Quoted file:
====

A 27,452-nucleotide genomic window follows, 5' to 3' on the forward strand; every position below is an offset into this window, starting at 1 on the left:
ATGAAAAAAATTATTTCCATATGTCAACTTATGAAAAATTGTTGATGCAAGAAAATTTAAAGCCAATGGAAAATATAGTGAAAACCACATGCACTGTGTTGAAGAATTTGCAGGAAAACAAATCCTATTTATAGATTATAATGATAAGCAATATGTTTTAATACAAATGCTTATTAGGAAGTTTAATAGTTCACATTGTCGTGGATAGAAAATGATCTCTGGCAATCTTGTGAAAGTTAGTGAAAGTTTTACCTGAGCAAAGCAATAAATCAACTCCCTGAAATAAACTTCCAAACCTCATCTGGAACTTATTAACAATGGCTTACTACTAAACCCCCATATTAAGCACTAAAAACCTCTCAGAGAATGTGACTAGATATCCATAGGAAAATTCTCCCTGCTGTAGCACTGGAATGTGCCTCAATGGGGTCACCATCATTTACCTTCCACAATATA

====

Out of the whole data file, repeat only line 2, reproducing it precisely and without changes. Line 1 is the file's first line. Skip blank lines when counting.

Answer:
ATGAAAAAAATTATTTCCATATGTCAACTTATGAAAAATTGTTGATGCAAGAAAATTTAAAGCCAATGGAAAATATAGTGAAAACCACATGCACTGTGTTGAAGAATTTGCAGGAAAACAAATCCTATTTATAGATTATAATGATAAGCAATATGTTTTAATACAAATGCTTATTAGGAAGTTTAATAGTTCACATTGTCGTGGATAGAAAATGATCTCTGGCAATCTTGTGAAAGTTAGTGAAAGTTTTACCTGAGCAAAGCAATAAATCAACTCCCTGAAATAAACTTCCAAACCTCATCTGGAACTTATTAACAATGGCTTACTACTAAACCCCCATATTAAGCACTAAAAACCTCTCAGAGAATGTGACTAGATATCCATAGGAAAATTCTCCCTGCTGTAGCACTGGAATGTGCCTCAATGGGGTCACCATCATTTACCTTCCACAATATA